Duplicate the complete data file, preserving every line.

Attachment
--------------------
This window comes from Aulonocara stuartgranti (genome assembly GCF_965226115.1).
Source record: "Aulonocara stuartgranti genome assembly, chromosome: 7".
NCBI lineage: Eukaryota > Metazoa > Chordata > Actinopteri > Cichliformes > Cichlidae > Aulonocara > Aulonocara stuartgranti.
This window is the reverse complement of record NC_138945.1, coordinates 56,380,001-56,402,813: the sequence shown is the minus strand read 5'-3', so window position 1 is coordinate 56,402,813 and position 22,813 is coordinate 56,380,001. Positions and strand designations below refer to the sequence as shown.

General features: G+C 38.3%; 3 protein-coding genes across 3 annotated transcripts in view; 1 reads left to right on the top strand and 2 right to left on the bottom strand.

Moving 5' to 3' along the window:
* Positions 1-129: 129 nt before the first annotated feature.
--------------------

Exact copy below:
This window comes from Aulonocara stuartgranti (genome assembly GCF_965226115.1).
Source record: "Aulonocara stuartgranti genome assembly, chromosome: 7".
NCBI lineage: Eukaryota > Metazoa > Chordata > Actinopteri > Cichliformes > Cichlidae > Aulonocara > Aulonocara stuartgranti.
This window is the reverse complement of record NC_138945.1, coordinates 56,380,001-56,402,813: the sequence shown is the minus strand read 5'-3', so window position 1 is coordinate 56,402,813 and position 22,813 is coordinate 56,380,001. Positions and strand designations below refer to the sequence as shown.

General features: G+C 38.3%; 3 protein-coding genes across 3 annotated transcripts in view; 1 reads left to right on the top strand and 2 right to left on the bottom strand.

Moving 5' to 3' along the window:
* Positions 1-129: 129 nt before the first annotated feature.